The only way I can see this working is as epigenetic affect on the expression of a gene and not directly as an effect of the gene itself.

And in women where one chromosome is randomly inactivated - couldn't chance play a greater role than some theoretical epigenetic gender struggle?

I think this theory is highly flawed - unless it is simply just saying the maternal and paternal genes have significantly different epigenetic influences - which I admit is somewhat interesting...

As far as a real "struggle" for dominance - I fail to see the pathway for such an actual conflict between the chromosomes...

(unless we are simply discussing the more abstract evolutionary struggle for dominance)

Xenophon Hendrix said at July 29, 2009 2:01 PM:

I'm not a biologist, but I've read about the phenomenon before. The example I recall is how astonishingly different ligers and tigons are from each other.

Randall Parker said at July 29, 2009 8:40 PM:


First off, why would evolution create an outcome where maternal and paternal genes have different interests? Mom can't have as many kids as dad can. Dad can knock up 5 women at the same time. He's not guaranteed that the woman who gave birth to one of his kids will also only get pregnant by him. Women invest more in their offspring than men do.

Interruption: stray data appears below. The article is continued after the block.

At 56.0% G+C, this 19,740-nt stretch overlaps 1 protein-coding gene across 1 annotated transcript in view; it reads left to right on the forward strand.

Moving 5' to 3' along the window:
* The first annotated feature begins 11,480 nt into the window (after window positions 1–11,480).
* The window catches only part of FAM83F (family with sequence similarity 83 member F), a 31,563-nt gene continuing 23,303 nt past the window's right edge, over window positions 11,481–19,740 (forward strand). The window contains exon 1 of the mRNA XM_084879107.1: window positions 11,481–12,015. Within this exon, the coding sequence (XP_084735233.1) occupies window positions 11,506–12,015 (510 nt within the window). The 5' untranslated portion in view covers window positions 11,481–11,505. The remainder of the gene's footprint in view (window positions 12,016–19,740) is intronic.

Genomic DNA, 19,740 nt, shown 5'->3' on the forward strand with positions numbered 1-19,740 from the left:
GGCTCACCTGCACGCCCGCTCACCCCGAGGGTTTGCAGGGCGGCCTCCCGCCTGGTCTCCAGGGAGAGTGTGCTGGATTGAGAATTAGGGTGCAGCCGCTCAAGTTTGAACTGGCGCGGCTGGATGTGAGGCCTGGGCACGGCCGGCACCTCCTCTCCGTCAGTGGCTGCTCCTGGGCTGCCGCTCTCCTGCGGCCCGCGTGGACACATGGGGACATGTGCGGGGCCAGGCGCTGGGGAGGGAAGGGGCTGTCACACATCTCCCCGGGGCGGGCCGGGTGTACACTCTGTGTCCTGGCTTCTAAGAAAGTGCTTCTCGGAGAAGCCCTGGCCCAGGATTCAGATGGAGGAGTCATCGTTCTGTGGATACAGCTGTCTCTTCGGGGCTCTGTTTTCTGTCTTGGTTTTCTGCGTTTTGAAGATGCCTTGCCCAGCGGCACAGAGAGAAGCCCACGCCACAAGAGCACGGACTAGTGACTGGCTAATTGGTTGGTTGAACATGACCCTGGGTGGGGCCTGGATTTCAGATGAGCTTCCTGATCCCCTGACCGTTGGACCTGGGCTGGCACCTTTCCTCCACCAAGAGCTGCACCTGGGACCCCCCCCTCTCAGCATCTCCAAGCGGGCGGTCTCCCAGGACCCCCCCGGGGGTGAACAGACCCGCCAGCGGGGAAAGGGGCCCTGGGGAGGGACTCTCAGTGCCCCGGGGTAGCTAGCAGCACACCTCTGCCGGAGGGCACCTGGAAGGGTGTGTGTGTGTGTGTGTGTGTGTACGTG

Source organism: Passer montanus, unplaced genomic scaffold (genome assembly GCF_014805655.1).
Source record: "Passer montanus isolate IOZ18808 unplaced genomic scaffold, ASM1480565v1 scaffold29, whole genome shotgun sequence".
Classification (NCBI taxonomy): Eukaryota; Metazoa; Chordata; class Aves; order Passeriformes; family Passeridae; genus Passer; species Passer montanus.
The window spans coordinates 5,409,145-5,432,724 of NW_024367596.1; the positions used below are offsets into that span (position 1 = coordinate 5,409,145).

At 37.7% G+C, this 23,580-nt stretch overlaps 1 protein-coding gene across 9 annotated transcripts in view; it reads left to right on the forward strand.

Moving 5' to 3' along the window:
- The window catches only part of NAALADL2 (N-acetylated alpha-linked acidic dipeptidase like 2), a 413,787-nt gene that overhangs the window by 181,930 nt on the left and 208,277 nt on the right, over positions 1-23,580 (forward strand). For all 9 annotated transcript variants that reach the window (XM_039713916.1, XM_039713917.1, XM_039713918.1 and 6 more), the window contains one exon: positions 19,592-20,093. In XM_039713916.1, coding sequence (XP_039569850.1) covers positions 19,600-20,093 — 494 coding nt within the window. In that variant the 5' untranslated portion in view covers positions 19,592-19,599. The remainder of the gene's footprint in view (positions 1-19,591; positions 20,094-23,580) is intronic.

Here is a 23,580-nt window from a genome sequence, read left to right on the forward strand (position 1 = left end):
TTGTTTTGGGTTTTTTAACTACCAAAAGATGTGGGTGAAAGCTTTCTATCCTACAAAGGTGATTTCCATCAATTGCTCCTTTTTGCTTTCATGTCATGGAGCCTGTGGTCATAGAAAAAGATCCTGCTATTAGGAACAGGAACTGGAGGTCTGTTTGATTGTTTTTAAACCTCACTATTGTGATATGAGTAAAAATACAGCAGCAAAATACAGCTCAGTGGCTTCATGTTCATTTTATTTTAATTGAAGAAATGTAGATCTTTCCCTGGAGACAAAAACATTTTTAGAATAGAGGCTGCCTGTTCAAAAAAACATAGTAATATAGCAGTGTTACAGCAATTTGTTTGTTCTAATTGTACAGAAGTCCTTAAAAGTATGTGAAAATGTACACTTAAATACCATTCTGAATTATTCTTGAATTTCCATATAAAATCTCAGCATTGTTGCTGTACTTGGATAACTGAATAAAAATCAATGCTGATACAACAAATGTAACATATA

For a given woman that a guy knocks up he's best off having her invest more resources in the kid. The woman is better off investing less resources per kid and having more kids. Therefore the dad's genes will tend to encourage growth to a larger size while the woman's genes (or her epigenetic state on the chromosomes from her) will tend to restrain development.

Lono said at July 30, 2009 8:39 AM:


Yes I think you present a very good case for the potential origins of these evolutionary traits.

However, and correct me if I missed it - but did they say what gender is more affected by this epigenetic competition?

Is there more of a prominent effect seen in female children due to random chromosome inactivation?

It seems to me there would be a more subtle affect on male phenotypes...